The reinsurers know better than anyone how to manage large pools of risk capital. They’ve been carrying the insurance industry for long enough. In the new insurance supply-chain, firms like Sherpa will own and manage the customer experience.

The Sherpa model is to charge a value-based annual fee to a customer in return for meeting all insurance needs. This removes sales commission from the equation.

The founder and CEO of Sherpa, Chris Kaye, explained to me, “Today, insurers pay sales commission for selling the insurance products that the insurers have created.

“We are turning that on its head and creating a membership organization that is unequivocally on the consumer’s side. No more commissions for products you don’t need, instead a flat fee to assure the risks that matter most are protected.”

How does this work in the Sherpa model?

On behalf of customers, Sherpa goes straight to Gen Re and buys insurance wholesale. Sherpa can distribute personalized insurance products to customers while packaging up parcels of risk at the back end.

This innovative approach is one example of how customer brands will be able to fine tune, personalise and price based on a whole set of new and different risk criteria.

So what? Well today, insurers create the products that they want to sell. Brokers do their best to find the best match of their customer’s needs to the fixed insurance products on offer. But customers end up paying for cover they don’t need. And they don’t always get the specific cover that they do want.

The new approach allows the brand, in this case Sherpa, to personalize the cover specific to the individual while packaging up modules of risk for the expert managers of risk capital.

Go west to see the future of insurance distribution

China’s ZhongAn epitomizes everything that is insurtech.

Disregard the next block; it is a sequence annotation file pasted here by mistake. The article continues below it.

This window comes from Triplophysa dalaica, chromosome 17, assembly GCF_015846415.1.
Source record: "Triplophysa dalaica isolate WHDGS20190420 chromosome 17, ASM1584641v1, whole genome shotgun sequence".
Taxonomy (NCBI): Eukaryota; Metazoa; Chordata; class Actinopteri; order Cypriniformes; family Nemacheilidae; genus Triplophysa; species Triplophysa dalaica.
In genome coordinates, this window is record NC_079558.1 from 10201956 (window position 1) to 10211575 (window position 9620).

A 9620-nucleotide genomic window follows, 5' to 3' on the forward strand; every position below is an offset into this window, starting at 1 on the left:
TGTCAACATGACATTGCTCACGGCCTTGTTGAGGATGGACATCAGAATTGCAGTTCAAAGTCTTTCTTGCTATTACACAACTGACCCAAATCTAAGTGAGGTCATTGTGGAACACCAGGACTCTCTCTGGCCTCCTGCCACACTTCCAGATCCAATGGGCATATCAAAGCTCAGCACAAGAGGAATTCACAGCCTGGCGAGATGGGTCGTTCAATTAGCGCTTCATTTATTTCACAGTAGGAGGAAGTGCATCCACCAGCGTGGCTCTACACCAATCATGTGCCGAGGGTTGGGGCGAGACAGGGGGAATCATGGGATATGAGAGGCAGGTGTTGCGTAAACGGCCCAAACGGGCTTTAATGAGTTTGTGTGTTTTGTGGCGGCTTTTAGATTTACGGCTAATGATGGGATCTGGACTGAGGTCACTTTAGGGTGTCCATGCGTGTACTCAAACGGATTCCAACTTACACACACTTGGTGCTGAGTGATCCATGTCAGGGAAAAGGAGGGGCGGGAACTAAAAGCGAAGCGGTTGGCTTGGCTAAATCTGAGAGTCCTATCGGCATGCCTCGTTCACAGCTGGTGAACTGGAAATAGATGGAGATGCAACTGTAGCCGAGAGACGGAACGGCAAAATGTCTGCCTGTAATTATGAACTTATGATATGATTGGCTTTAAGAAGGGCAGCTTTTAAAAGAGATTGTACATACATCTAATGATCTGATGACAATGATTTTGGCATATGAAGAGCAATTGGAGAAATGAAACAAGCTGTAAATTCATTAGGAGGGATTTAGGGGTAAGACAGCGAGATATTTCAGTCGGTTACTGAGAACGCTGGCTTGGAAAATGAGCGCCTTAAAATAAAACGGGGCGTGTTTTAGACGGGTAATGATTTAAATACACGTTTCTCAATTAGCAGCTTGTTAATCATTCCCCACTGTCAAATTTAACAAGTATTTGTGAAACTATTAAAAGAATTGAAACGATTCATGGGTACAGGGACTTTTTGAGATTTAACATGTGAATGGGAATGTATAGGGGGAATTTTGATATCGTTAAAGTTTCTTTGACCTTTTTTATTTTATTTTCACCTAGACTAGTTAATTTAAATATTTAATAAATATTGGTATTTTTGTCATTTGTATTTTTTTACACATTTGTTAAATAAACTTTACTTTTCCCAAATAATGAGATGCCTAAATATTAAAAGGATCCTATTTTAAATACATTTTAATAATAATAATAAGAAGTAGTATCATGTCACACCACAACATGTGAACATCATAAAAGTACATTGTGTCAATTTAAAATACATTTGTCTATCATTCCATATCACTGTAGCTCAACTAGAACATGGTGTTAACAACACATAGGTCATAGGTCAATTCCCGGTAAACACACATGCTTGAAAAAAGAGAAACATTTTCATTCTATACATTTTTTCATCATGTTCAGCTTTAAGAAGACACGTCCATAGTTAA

It is a 100% digital tech business with around 1,500 employees. More than half of them are developers, and none are in sales. The company also happen to provide insurance, and a lot of it!

In the first three years of trading, ZhongAn wrote more than 5 billion policies. It sold 200 million policies in one day alone last November during China’s annual online shopping fest!

The thing that makes ZhongAn the darling of insurtech is that 99% of all operations are automated. Quote, policy, premium collection and claims are all automated, which is why the company can process 18,000 policies a second.

But it’s ZhongAn’s approach to premium pricing and insurance distribution that really set it apart. First, the insurance business is built around retail ecosystems. The products are embedded in the customer buying process through retail sites. The company makes it super easy to buy insurance, simply by checking a box.

Next, the insurance is micro-priced, based on a personalized premium, unique to the individual customer.

ZhongAn does not use the law of large numbers to price risk premium. Instead, ZhongAn uses big data for dynamic and personalized pricing. There is no single price list for insurance products. Customers are risk-assessed individually and priced accordingly.

For ZhongAn, it is more important to build customer loyalty (aka stickiness) through speed and convenience.

See also: Distribution Debunked (Part 1)  

ZhongAn use ecosystems to distribute insurance

A question I get asked a lot is: “Are these insurtechs an insurance firm or a tech firm?” It’s a great question, just like asking if AirBnB is a hotel chain or if Uber is a taxi firm.

Of course, there are many old diehards of the insurance industry who rail against that question and revert back the old mantra of “an insurance company is an insurance company.”

But the reality is that, in this rapidly changing digital world, the fundamental nature of providing a financial safety net is changing, too.

The old “insurance product,” designed by insurance companies to suit their own needs and aimed at customer segments that never claim, is on its way out.

In ZhongAn’s case, it is a tech company first, which is why it can take a fresh approach to insurance, unhampered by old ways of thinking.

When it comes to insurance distribution, ZhongAn’s business model is based on supplying insurance cover through an ecosystem partnership model. The company doesn’t pay broker fees or have to support a huge cost of sale. Instead, it has partnered with leading players that already have a customer base across many different market sectors.

This allows ZhongAn to directly embed insurance products into an online experience, making it really easy for the customer. Customers simply check a box to include the insurance cover. The premium is dynamically, real-time, micro-priced, unique to the customer at that moment. This is all about improving customer experience.

Insurance distribution is going to change, it’s just a matter of time

For many, it is hard to imagine a world where insurance could be any different than how it has been for the past 100 years. To them I say, cast your mind back to 1995.